"That tweener label is great," Niang said. "That means I can guard and play multiple positions. I think that's the unique part of me is that I have a high basketball IQ, I'm versatile, I'm unique, I can guard multiple positions. I think going forward I can be a luxury to the coach where he can put me on multiple spots on the floor."

Collinsworth Hoping Game Translates to Next Level

The final prospect at Friday's workout, Kyle Collinsworth, has one thing no one else to visit Bankers Life Fieldhouse during the pre-draft process can claim: an NCAA career record. Collinsworth registered 12 triple-doubles in his time at BYU, more than any other player in Division 1 history.

As a senior, the 6-6 point guard averaged 15.3 points, 8.2 rebounds, and 7.4 assists per game. His size was a big plus for him at the college level, allowing him to collect plenty of rebounds and then push the break himself, seeing over the defense to find open teammates.

Those are all attributes that make Collinsworth an attractive prospect to NBA teams, but he has one glaring weakness: his jump shot. Collinsworth never shot more than 37 3-pointers in a season and never made more than nine, shooting under 29 percent from beyond the arc in three of his four years in Provo.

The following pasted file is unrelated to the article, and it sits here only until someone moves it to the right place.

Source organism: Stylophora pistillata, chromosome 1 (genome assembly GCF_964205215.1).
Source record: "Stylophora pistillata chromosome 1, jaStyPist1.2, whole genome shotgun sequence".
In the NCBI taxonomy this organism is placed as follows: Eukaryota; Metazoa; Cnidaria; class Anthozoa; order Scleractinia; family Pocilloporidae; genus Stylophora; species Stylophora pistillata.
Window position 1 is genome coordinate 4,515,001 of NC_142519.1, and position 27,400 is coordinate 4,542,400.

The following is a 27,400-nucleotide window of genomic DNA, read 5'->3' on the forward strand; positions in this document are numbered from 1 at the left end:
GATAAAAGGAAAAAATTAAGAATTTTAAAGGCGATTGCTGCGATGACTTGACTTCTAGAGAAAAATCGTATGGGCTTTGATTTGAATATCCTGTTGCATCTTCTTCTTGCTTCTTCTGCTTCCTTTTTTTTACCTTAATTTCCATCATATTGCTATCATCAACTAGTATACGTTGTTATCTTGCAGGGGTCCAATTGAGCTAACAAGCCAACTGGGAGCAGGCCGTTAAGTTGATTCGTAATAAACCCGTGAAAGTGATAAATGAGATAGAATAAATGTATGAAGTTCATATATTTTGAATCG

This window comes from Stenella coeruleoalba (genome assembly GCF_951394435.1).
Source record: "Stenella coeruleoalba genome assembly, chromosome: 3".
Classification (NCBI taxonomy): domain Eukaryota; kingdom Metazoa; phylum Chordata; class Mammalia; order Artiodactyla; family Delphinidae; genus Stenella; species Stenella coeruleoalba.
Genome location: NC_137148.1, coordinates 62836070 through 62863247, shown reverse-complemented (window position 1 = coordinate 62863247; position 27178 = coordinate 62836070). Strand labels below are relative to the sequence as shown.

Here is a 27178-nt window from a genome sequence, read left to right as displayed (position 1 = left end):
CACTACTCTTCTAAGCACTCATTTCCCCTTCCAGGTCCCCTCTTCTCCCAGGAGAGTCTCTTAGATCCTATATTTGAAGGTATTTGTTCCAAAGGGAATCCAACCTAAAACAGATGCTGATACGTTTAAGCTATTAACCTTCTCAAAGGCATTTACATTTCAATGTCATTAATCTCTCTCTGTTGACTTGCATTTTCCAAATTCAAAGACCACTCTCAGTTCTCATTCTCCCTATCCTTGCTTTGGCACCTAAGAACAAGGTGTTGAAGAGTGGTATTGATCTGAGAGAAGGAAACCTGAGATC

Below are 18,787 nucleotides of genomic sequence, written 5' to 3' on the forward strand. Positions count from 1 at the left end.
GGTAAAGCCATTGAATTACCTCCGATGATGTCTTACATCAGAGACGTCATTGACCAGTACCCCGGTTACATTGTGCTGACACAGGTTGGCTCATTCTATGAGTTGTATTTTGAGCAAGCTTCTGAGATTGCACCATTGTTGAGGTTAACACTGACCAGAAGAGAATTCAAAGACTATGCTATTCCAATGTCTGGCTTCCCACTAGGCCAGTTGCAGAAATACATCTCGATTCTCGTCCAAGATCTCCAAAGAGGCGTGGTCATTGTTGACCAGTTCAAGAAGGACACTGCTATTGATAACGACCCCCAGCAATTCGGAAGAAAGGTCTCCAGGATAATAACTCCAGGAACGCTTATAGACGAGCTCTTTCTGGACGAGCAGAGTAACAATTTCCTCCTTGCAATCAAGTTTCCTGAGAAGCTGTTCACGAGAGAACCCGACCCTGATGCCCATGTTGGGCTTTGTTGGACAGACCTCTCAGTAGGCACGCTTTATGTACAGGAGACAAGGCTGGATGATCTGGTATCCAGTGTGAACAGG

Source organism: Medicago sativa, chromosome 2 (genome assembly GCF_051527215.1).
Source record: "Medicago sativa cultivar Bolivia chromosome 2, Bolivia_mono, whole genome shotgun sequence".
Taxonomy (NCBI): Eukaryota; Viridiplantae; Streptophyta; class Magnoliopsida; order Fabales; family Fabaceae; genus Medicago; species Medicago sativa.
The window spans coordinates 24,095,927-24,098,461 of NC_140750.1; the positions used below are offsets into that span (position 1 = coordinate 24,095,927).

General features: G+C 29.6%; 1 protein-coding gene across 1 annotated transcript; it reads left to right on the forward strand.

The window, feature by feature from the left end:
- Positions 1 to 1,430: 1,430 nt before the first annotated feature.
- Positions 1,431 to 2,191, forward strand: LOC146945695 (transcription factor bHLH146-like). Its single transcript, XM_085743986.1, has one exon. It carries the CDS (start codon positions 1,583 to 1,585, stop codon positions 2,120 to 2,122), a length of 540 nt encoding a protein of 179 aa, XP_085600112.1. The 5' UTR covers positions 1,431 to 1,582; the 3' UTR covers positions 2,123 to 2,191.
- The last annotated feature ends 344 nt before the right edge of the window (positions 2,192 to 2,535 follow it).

As a point guard, Collinsworth knows that he needs to overhaul his shot to have a chance of sticking in an NBA that places such a premium on outside shooting.

"It's a challenge," he said. "It's a little deeper (line). But I think for me it's more of a mindset right now (to just) shoot it. I didn't shoot a lot and then you get used to not shooting a lot. So (I'm) just changing my mindset, tweaking a few little things, and getting a lot of shots up."

Another factor working against Collinsworth is his age. He actually began his college career in 2010, acting as a role player on the BYU team that featured 2011 national player of the Year Jimmer Fredette. Collinsworth then spent two years in Russia on a Mormon mission before returning to Utah for his final three collegiate seasons.

Though he'll turn 25 before the start of his first professional season, Collinsworth feels his maturity would make him a welcome fit in any locker room.

"When things go bad, I know how to handle it well," he said. "I've been away from home, away from everybody, (part of) different cultures."

Note: Watch one-on-one video interviews with all six prospects at Friday's pre-draft workout in the video player below.